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Cheap Servers Get Data Center Creds

Low-end and midrange servers could become the building blocks of high-end data centers, thanks to some new R&D effort from the major vendors.

The big cheeses of servers -- including Dell Inc. (Nasdaq: DELL), IBM Corp. (NYSE: IBM), Hewlett-Packard Co. (NYSE: HPQ), Intel Corp. (Nasdaq: INTC), and Sun Microsystems Inc. (Nasdaq: SUNW) -- all say they recognize that customers are starting to use the less expensive servers for higher-end applications. To this end, they're trying to pack more serious features onto the cheapest machines (see Get Set for Server Savings).

An example comes from Sun, which is improving its own low/mid-range servers next summer by updating the Solaris operating system with a feature called Continuous Systems Telemetry Harness [ed. note: sounds painful!]. Although something of a mouthful, the software is currently used to measure voltage, current, temperatures, and other metrics across Sun's higher-end servers.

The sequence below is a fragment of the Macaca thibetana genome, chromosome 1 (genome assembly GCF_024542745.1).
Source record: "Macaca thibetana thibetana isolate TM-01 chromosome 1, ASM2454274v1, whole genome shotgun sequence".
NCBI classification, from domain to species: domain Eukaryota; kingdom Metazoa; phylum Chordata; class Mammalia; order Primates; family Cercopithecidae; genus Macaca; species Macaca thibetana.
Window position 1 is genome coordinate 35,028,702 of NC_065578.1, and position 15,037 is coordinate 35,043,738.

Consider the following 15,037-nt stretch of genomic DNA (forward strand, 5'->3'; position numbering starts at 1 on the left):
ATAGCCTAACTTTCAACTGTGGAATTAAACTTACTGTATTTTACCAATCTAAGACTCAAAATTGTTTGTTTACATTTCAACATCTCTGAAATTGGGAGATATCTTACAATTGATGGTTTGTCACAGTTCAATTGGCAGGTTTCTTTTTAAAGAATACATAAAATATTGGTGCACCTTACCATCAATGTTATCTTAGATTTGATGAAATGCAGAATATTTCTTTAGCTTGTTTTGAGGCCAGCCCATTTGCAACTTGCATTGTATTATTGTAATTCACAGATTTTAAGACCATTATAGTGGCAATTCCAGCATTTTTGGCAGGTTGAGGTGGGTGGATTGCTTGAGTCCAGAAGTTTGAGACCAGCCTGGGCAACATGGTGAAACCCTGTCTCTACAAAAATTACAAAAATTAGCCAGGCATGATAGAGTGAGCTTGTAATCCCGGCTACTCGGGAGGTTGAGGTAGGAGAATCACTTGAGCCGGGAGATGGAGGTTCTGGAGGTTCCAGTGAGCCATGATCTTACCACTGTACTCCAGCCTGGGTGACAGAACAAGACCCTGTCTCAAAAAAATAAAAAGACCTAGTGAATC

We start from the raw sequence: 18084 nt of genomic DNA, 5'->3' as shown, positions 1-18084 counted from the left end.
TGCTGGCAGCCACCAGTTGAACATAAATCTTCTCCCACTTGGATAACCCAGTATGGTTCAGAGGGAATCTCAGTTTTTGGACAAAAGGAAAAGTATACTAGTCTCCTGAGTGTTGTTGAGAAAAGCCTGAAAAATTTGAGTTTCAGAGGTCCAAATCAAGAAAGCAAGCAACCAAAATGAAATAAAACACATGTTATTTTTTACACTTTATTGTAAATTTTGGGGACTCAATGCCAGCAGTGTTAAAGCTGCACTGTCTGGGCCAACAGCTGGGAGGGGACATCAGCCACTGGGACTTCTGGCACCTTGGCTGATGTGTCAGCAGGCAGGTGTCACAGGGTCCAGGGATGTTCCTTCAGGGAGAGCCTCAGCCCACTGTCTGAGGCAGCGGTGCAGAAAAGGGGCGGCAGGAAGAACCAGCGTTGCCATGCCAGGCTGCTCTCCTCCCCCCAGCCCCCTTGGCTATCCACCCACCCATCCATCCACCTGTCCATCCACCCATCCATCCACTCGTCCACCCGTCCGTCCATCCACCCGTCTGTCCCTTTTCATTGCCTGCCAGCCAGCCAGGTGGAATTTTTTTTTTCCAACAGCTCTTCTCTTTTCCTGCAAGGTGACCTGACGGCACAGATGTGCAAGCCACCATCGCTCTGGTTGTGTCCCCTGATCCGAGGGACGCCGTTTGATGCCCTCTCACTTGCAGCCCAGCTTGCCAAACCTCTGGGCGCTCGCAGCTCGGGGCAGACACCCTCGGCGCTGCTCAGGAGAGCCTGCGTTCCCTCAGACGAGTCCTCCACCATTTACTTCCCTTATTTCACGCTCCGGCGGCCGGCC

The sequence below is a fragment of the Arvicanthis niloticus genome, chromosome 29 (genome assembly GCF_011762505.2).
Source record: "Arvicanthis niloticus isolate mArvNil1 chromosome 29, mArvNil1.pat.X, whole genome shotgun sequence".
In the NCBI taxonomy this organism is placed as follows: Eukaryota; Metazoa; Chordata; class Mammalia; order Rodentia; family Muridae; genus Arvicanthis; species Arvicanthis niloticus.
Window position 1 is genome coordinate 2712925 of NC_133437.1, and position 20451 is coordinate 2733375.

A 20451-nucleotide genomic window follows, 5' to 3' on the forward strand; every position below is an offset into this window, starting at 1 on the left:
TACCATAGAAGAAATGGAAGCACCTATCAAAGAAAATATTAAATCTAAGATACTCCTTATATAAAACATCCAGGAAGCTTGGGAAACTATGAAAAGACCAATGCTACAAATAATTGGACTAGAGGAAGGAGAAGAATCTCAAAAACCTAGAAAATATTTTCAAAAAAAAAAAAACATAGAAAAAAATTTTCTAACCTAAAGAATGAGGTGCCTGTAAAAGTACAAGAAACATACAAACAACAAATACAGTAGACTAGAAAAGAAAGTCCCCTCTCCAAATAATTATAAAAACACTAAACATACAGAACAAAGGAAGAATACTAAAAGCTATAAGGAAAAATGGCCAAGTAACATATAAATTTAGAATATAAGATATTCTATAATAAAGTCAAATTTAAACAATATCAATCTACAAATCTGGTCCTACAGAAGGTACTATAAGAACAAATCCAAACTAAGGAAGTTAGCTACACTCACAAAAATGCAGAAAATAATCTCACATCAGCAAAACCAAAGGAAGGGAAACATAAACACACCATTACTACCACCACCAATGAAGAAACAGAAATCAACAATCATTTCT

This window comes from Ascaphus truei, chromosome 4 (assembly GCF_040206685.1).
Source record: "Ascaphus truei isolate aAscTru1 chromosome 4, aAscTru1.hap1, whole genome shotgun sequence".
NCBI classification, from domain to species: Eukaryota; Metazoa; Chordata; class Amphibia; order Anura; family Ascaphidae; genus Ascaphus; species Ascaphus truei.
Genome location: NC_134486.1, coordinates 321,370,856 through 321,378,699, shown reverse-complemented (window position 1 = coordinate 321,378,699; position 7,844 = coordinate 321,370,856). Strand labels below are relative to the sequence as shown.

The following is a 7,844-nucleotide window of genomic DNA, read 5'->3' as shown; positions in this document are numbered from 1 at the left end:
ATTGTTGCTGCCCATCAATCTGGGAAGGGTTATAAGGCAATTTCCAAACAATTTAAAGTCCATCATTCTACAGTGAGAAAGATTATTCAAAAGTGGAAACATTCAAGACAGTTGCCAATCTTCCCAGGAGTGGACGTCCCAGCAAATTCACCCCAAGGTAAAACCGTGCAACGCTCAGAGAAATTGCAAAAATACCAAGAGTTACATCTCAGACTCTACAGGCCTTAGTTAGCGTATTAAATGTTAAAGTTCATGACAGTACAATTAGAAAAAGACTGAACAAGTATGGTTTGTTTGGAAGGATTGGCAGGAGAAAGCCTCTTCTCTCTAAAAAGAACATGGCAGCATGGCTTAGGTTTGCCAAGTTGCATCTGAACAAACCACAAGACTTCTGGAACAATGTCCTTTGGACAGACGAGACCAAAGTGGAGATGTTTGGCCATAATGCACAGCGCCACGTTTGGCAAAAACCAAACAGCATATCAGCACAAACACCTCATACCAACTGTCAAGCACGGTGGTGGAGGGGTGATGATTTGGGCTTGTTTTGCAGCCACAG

The software, explains physicist Kenny Gross, of Sun's Physical Sciences Research Center, can warn administrators a few weeks before a server's system board fails.

Gross's team is already working on the next step, which is to scale the technology across many servers at once, using pattern recognition, to help administrators identify troublespots. "Humans can see the anomalies in the [voltage] signals very easily, but the human eyeball doesn't scale," he notes. Enough said.

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